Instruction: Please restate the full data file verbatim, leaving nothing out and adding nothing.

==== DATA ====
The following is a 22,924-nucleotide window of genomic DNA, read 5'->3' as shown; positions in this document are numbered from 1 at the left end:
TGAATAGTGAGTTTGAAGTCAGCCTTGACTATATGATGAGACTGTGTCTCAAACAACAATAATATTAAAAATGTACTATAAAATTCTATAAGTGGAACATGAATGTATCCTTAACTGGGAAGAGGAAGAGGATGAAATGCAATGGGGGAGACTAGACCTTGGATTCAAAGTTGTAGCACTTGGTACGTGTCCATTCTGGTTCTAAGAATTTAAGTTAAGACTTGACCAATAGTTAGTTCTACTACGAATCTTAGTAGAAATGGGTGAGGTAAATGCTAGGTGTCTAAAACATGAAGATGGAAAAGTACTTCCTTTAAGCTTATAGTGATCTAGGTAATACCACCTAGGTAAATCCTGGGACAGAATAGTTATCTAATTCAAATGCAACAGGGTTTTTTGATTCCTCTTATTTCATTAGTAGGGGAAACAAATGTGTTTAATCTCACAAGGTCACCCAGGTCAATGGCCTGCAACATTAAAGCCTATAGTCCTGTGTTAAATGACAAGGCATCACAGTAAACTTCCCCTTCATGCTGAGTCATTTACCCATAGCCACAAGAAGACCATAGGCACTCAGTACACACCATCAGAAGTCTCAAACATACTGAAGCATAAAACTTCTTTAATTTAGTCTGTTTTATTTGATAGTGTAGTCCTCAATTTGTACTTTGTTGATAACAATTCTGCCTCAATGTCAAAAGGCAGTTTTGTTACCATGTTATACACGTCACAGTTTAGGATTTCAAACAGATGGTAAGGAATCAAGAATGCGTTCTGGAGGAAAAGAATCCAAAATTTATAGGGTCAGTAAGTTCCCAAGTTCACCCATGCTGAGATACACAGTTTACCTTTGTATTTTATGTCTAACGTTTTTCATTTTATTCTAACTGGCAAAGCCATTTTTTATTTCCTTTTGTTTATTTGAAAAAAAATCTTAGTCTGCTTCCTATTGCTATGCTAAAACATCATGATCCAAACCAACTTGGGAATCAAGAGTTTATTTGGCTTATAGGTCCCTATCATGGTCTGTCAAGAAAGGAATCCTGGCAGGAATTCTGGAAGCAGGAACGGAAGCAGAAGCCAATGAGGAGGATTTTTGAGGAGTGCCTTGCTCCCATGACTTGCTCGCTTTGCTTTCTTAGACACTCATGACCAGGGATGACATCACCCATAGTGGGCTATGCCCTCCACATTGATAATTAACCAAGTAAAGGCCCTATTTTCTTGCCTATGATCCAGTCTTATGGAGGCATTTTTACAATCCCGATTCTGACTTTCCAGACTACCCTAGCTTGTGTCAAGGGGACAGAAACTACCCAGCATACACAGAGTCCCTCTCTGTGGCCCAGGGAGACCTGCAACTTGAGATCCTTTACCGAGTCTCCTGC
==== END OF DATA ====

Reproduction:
The following is a 22,924-nucleotide window of genomic DNA, read 5'->3' as shown; positions in this document are numbered from 1 at the left end:
TGAATAGTGAGTTTGAAGTCAGCCTTGACTATATGATGAGACTGTGTCTCAAACAACAATAATATTAAAAATGTACTATAAAATTCTATAAGTGGAACATGAATGTATCCTTAACTGGGAAGAGGAAGAGGATGAAATGCAATGGGGGAGACTAGACCTTGGATTCAAAGTTGTAGCACTTGGTACGTGTCCATTCTGGTTCTAAGAATTTAAGTTAAGACTTGACCAATAGTTAGTTCTACTACGAATCTTAGTAGAAATGGGTGAGGTAAATGCTAGGTGTCTAAAACATGAAGATGGAAAAGTACTTCCTTTAAGCTTATAGTGATCTAGGTAATACCACCTAGGTAAATCCTGGGACAGAATAGTTATCTAATTCAAATGCAACAGGGTTTTTTGATTCCTCTTATTTCATTAGTAGGGGAAACAAATGTGTTTAATCTCACAAGGTCACCCAGGTCAATGGCCTGCAACATTAAAGCCTATAGTCCTGTGTTAAATGACAAGGCATCACAGTAAACTTCCCCTTCATGCTGAGTCATTTACCCATAGCCACAAGAAGACCATAGGCACTCAGTACACACCATCAGAAGTCTCAAACATACTGAAGCATAAAACTTCTTTAATTTAGTCTGTTTTATTTGATAGTGTAGTCCTCAATTTGTACTTTGTTGATAACAATTCTGCCTCAATGTCAAAAGGCAGTTTTGTTACCATGTTATACACGTCACAGTTTAGGATTTCAAACAGATGGTAAGGAATCAAGAATGCGTTCTGGAGGAAAAGAATCCAAAATTTATAGGGTCAGTAAGTTCCCAAGTTCACCCATGCTGAGATACACAGTTTACCTTTGTATTTTATGTCTAACGTTTTTCATTTTATTCTAACTGGCAAAGCCATTTTTTATTTCCTTTTGTTTATTTGAAAAAAAATCTTAGTCTGCTTCCTATTGCTATGCTAAAACATCATGATCCAAACCAACTTGGGAATCAAGAGTTTATTTGGCTTATAGGTCCCTATCATGGTCTGTCAAGAAAGGAATCCTGGCAGGAATTCTGGAAGCAGGAACGGAAGCAGAAGCCAATGAGGAGGATTTTTGAGGAGTGCCTTGCTCCCATGACTTGCTCGCTTTGCTTTCTTAGACACTCATGACCAGGGATGACATCACCCATAGTGGGCTATGCCCTCCACATTGATAATTAACCAAGTAAAGGCCCTATTTTCTTGCCTATGATCCAGTCTTATGGAGGCATTTTTACAATCCCGATTCTGACTTTCCAGACTACCCTAGCTTGTGTCAAGGGGACAGAAACTACCCAGCATACACAGAGTCCCTCTCTGTGGCCCAGGGAGACCTGCAACTTGAGATCCTTTACCGAGTCTCCTGC